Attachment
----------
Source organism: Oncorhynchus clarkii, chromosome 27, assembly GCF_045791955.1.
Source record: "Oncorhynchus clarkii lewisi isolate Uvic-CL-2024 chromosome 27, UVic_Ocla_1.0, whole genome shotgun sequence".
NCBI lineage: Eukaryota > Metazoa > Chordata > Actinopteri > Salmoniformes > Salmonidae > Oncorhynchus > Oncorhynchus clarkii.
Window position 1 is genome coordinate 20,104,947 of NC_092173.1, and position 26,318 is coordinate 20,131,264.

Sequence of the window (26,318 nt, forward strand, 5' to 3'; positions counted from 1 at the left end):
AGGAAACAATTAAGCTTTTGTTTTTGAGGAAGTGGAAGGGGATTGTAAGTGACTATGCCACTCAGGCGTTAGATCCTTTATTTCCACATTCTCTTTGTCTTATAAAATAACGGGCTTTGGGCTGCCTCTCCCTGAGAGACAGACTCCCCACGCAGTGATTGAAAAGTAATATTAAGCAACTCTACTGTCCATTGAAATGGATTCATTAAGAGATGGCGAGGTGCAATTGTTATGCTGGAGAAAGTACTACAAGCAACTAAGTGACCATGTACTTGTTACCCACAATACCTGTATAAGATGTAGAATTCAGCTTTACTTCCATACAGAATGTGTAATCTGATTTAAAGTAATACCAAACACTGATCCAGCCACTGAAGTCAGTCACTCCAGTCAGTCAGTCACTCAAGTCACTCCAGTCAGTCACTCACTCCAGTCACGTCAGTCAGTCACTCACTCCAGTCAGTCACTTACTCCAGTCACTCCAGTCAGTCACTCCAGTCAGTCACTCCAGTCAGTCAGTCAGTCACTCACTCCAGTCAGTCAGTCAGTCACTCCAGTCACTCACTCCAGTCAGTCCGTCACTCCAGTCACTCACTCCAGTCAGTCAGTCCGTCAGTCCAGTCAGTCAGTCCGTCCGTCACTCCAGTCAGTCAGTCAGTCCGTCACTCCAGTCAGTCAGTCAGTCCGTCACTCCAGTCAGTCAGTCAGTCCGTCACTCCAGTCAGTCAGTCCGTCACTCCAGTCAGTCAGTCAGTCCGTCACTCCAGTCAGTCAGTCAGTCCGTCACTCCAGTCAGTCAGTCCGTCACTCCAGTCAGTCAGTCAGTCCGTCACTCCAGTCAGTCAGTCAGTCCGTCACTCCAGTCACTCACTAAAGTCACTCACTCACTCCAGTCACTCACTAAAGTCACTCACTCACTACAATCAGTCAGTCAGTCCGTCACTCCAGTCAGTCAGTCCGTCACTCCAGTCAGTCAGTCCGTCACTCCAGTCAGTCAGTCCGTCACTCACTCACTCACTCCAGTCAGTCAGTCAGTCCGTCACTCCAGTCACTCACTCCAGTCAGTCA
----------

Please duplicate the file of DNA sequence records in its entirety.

Source organism: Oncorhynchus clarkii, chromosome 27, assembly GCF_045791955.1.
Source record: "Oncorhynchus clarkii lewisi isolate Uvic-CL-2024 chromosome 27, UVic_Ocla_1.0, whole genome shotgun sequence".
NCBI lineage: Eukaryota > Metazoa > Chordata > Actinopteri > Salmoniformes > Salmonidae > Oncorhynchus > Oncorhynchus clarkii.
Window position 1 is genome coordinate 20,104,947 of NC_092173.1, and position 26,318 is coordinate 20,131,264.

Sequence of the window (26,318 nt, forward strand, 5' to 3'; positions counted from 1 at the left end):
AGGAAACAATTAAGCTTTTGTTTTTGAGGAAGTGGAAGGGGATTGTAAGTGACTATGCCACTCAGGCGTTAGATCCTTTATTTCCACATTCTCTTTGTCTTATAAAATAACGGGCTTTGGGCTGCCTCTCCCTGAGAGACAGACTCCCCACGCAGTGATTGAAAAGTAATATTAAGCAACTCTACTGTCCATTGAAATGGATTCATTAAGAGATGGCGAGGTGCAATTGTTATGCTGGAGAAAGTACTACAAGCAACTAAGTGACCATGTACTTGTTACCCACAATACCTGTATAAGATGTAGAATTCAGCTTTACTTCCATACAGAATGTGTAATCTGATTTAAAGTAATACCAAACACTGATCCAGCCACTGAAGTCAGTCACTCCAGTCAGTCAGTCACTCAAGTCACTCCAGTCAGTCACTCACTCCAGTCACGTCAGTCAGTCACTCACTCCAGTCAGTCACTTACTCCAGTCACTCCAGTCAGTCACTCCAGTCAGTCACTCCAGTCAGTCAGTCAGTCACTCACTCCAGTCAGTCAGTCAGTCACTCCAGTCACTCACTCCAGTCAGTCCGTCACTCCAGTCACTCACTCCAGTCAGTCAGTCCGTCAGTCCAGTCAGTCAGTCCGTCCGTCACTCCAGTCAGTCAGTCAGTCCGTCACTCCAGTCAGTCAGTCAGTCCGTCACTCCAGTCAGTCAGTCAGTCCGTCACTCCAGTCAGTCAGTCCGTCACTCCAGTCAGTCAGTCAGTCCGTCACTCCAGTCAGTCAGTCAGTCCGTCACTCCAGTCAGTCAGTCCGTCACTCCAGTCAGTCAGTCAGTCCGTCACTCCAGTCAGTCAGTCAGTCCGTCACTCCAGTCACTCACTAAAGTCACTCACTCACTCCAGTCACTCACTAAAGTCACTCACTCACTACAATCAGTCAGTCAGTCCGTCACTCCAGTCAGTCAGTCCGTCACTCCAGTCAGTCAGTCCGTCACTCCAGTCAGTCAGTCCGTCACTCACTCACTCACTCCAGTCAGTCAGTCAGTCCGTCACTCCAGTCACTCACTCCAGTCAGTCA